>> Monday, February 27, 2012
While pretty and full of potential, square-in-square blocks must occasionally give way to other polygons. It's the triangle's turn, and I'll be asking my fellow quilters-in-crime to make triangle-in-triangle blocks for do.Good Stitches in March. Although trendy rarely describes two.hippos' general ethos, it turns out I am quite fashionable this month as Lynne will also be debuting some (wonky) triangle-in-triangle blocks.
These blocks are pretty easy--dare I say straightforward--to make. Start with an equilateral triangle of whatever size you prefer, add a border of another fabric, rinse and repeat until you get to the desired size. I started with 4 triangles ranging from 3" to 6" and it took 4 rounds to reach 12.5" from a point to an edge (that is, the line bisecting the triangle, not the length of the triangle's edge).
This tutorial assumes basic sewing knowledge. It also assumes an ability and willingness to go with the flow since precise measurements are intentionally lacking. The amount of fabric you need will vary by a) the starting triangle and b) the width of the strips you attach to create the next triangle.
Cut out some equilateral triangles. Quick geometry review: equilateral triangles have three sides all the same length (hence: equal) which means each corner has a 60 degree angle. I happen to own a plastic template, but you can easily make your own by drawing a triangle, printing one from your computer, or using your cutting board which may well have 60 degree angles marked. If you're cutting a triangle from a charm square, a 4.5" one is your best bet.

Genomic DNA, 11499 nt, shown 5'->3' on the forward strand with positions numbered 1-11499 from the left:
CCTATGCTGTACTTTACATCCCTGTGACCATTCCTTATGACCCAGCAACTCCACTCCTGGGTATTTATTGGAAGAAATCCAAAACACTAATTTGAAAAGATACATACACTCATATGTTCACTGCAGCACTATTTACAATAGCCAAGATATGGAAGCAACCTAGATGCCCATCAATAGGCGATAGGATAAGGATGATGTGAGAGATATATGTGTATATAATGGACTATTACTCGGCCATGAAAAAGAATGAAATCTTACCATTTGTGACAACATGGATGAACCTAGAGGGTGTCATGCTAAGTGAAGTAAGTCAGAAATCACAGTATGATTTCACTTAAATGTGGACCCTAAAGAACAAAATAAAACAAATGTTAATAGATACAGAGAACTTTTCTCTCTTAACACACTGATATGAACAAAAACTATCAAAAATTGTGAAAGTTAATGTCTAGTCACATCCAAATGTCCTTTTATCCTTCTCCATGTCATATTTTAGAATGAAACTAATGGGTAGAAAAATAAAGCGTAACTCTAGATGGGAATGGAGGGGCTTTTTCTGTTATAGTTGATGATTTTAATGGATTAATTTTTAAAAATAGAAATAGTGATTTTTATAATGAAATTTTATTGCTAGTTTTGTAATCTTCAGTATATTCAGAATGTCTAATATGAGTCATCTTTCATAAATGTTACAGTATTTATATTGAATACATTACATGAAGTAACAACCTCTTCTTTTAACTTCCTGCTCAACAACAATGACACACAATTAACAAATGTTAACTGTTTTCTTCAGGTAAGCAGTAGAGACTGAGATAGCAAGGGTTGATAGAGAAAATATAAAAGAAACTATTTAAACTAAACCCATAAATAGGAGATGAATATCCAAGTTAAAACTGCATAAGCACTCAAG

Cut strips for to surround your triangle. They can be any width, though anything less than 1" may be a touch tricky the first time out. Make sure your strips extend beyond the points of the triangles. This is very important; otherwise you will not create a full triangle and will spend needless time ripping out seams. (Guess who did this the first time around?). I recommend erring on the side of lots to trim for trimming is far less time-consuming (albeit a little fabric-wasting) than seam-ripping and re-sewing.
Sew the first strip to one edge of the triangle. See how the strip extends way beyond the points? That's good. Now press your seam (I press open, but you could press to one side).
Now you can see why you need a strip longer than the triangle's edge! Line your ruler up with the triangle's edge and trim the newly added strip. Then trim the other side. All should be good.
Sew a strip to the next side. It doesn't really matter which one, as the both options are adjacent to the already-sewn side, but you'll probably want to continue adding strips in the same order. I tend to add them counter-clockwise. Why, I have no idea.
Trim it up. You could stop here if you just want to make some tents -- for a campsite quilt perhaps?
Add the third strip and trim it up. At this point, you also want to "triangle" up the block. Apply the same principle as squaring up blocks: decide how wide the strip should be, measure from the edge of the inner triangle/row (e.g., place the 1.5" line on the seam between the blue and pink), and trim. Repeat for each side. This ensures, to the best of bias edges' existence, that your triangle will remain a triangle.
Rinse and repeat. Err, start adding a new round of strips: sew, trim, sew, trim, sew, trim. Triangle-up. Do this as many times as you need to get the desired size you would like.
Admire your finished triangles. (Note: these are very easy to chain-piece, so if you know you'll be making more than one, I recommend chain-piecing.) Contemplate how to sew them together.
The end. Or a few postscripts.
a) you could add strips that are the same or different widths
b) contrasting widths can create cool effects
c) this is a great block for prints and solids
d) I'd love to see what you make
e) check back in April to see what I do with the dGS triangle blocks.